A self-propelled vertical firework wheel 25.95 metres in diameter was designed by the Newick Bonfire Society Ltd and fired for at least one revolution on October 30, 1999 at the Village Green, Newick, East Sussex, UK. This was a world record for the time.
On June 19, 2010 an attempt to set a new Guinness world record for the largest pyrotechnic Catherine wheel had to be called off because strong winds caused severe damage to the structure.
Less than a year later, on June 18, 2011, this attempt was broken successfully when the Our Lady of the Lilies fireworks factory lit the world’s biggest Catherine wheel with a diameter of 32 metres.
Perseverance is the result of hard work and careful planning, meticulous organisation and attention to detail. One has to firmly believe in his ideas and his goals. The goal of beating a record shows the strong motivation which the fireworks enthusiasts have. This motivation was based on perfection. Not only was there perfection in the pyrotechnic show but also in the way the wheel was rigged up with blue light-emitting diodes which were lit up in various patterns before the show.
Ironically the Catherine wheel, also known as the breaking wheel or simply the wheel, was a torture device used for capital punishment in the Middle Ages and early modern times for public execution. It was still in use into the 19th century.
It appears that the Mqabba wheel was designed to allow only the force of the fireworks to make it rotate. The structure was slender for its size and elegantly designed. The Catherine wheel was much more elegantly designed than many other similar wheels which are used in other countries. The six-pointed star stole the show of the firework display on the eve of the feast of Our Lady of the Lilies at Mqabba. The challenge in the display was twofold. Firstly the design of the structure and then the design of the fireworks to make the structure rotate. It was this combination that made the Catherine wheel fireworks display a special event.
There is a saying which goes, “Behind every successful man there is a great woman”. I am sure that in this case, behind the world record there is a successful team. The persons who dreamt it up, the persons who designed the pyrotechnics, the civil engineer who designed the structure, the people who collaborated in its erection, the people who built the dream and finally the person who persevered for its success without any problems.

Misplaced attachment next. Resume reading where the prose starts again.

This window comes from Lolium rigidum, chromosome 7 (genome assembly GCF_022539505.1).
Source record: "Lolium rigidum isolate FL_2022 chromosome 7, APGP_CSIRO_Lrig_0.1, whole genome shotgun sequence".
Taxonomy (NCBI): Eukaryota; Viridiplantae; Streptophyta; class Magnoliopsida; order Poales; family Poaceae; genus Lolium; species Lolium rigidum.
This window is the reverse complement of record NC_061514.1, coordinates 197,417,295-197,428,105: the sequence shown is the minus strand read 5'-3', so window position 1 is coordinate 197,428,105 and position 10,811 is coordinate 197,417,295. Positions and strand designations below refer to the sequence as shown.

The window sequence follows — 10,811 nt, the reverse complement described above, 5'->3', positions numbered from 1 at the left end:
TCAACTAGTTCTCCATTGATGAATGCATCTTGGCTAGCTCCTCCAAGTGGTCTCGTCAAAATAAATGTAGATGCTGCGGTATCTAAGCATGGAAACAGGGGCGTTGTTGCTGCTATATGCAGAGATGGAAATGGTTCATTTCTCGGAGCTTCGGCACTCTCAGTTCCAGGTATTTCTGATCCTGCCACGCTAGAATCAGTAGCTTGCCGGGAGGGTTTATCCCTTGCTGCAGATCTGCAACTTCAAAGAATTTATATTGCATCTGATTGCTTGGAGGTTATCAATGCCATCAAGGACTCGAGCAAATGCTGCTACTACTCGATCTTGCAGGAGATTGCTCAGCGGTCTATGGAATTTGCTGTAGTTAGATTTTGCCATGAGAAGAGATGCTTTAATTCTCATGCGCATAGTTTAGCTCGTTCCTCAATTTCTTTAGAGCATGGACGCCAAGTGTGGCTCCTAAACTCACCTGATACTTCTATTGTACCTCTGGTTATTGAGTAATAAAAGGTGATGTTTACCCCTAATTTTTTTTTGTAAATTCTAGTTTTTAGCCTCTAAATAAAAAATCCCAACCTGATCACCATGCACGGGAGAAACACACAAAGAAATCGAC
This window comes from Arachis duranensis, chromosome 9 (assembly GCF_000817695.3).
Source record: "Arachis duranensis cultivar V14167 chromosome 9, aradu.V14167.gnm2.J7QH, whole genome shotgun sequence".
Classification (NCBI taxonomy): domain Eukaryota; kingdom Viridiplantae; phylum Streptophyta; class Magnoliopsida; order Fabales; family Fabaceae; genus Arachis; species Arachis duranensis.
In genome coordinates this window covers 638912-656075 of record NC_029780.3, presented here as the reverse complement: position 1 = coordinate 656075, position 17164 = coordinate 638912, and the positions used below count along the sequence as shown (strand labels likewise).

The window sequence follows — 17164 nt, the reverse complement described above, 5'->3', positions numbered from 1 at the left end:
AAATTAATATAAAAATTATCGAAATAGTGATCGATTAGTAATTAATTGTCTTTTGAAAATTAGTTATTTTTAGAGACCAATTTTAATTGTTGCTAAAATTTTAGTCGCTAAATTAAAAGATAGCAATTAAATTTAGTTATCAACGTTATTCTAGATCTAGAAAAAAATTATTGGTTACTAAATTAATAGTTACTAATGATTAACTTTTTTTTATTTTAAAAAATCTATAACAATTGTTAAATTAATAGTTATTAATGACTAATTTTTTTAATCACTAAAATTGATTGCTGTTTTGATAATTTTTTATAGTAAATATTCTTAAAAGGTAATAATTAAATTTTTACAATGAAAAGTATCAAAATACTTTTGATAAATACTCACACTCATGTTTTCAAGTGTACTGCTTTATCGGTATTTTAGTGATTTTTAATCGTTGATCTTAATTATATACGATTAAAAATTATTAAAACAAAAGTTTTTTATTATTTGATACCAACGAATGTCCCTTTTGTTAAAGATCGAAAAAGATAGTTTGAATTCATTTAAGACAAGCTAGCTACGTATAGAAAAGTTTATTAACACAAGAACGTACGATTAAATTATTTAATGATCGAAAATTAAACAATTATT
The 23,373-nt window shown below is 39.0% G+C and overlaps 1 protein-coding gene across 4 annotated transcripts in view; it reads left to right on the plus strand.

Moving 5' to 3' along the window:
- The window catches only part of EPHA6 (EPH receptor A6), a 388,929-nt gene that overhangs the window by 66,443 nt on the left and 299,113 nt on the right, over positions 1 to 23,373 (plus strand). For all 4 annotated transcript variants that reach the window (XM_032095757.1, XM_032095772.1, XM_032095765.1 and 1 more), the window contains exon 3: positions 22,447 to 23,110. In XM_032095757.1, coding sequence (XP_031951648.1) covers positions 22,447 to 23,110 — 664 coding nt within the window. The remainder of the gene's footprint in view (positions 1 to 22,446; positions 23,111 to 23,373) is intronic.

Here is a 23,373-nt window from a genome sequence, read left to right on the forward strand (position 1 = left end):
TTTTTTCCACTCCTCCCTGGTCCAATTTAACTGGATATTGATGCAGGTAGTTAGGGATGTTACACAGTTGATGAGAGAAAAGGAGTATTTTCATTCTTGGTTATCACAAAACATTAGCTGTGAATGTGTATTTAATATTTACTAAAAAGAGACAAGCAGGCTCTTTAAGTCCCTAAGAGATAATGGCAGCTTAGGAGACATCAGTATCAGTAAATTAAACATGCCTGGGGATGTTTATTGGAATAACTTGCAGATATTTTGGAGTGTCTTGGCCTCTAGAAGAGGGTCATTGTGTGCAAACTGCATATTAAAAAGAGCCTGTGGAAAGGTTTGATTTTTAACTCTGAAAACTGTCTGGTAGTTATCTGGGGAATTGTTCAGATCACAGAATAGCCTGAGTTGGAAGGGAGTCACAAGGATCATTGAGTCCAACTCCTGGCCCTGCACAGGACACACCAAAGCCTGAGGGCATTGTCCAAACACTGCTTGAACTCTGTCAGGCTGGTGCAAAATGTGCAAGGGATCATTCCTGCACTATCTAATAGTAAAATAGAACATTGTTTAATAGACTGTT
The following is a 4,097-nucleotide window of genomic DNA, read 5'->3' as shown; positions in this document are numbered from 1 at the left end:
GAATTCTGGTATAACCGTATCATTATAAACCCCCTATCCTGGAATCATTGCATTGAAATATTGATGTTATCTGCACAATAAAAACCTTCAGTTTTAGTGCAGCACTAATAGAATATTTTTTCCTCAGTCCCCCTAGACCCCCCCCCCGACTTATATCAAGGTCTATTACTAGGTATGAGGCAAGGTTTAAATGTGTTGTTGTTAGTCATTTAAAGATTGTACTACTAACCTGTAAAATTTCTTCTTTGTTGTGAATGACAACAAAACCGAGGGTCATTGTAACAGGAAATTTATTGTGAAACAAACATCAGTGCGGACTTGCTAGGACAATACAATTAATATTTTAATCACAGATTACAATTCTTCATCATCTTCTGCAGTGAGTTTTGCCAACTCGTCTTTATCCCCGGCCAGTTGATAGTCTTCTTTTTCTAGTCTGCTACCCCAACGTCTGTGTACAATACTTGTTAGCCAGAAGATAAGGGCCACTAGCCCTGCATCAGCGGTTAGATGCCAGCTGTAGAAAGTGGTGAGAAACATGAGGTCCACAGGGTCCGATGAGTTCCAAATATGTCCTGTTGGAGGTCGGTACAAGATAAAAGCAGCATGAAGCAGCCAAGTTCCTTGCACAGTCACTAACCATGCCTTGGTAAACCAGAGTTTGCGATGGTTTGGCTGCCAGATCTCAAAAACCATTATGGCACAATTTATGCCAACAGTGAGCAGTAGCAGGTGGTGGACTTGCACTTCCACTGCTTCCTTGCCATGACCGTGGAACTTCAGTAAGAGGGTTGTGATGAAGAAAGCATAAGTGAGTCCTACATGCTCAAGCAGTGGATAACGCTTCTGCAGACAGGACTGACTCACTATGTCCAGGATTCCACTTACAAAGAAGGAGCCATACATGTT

Thirty years ago, together with 250,000 people I went to see a fireworks show at an airfield in Berlin. The logistics for this show were incredibly bad. The queues were long, the crowds were never ending. My hopes were high – being one of such a large crowd made me have higher expectations for the show – but I was very disappointed at the level of the display and the excessive crowds.
The show was much less than what Malta offered in the field at the time. We should take advantage of our capabilities to the benefit of our country.
The feast at Mqabba was well organised. The fireworks were let off from one location whereas the ground display was set in another street. The setting was quite unique, the band stand in front of the church was a work of art in itself and the church was open till late allowing all visitors to have a nice evening in this small village.
Through this achievement in the Guinness Book of Records Mqabba has set itself on the world map. Should this event be repeated, and the programme of events properly advertised, it will definitely attract a larger crowd on all the days leading to the feast.
The way forward is for such shows to be publicised by the Malta Tourism Authority. One should encourage the Our Lady of the Lilies fireworks factory to repeat and finetune such events. They can be easily advertised as one of the reasons to visit Malta. It is events like these which make Malta unique.
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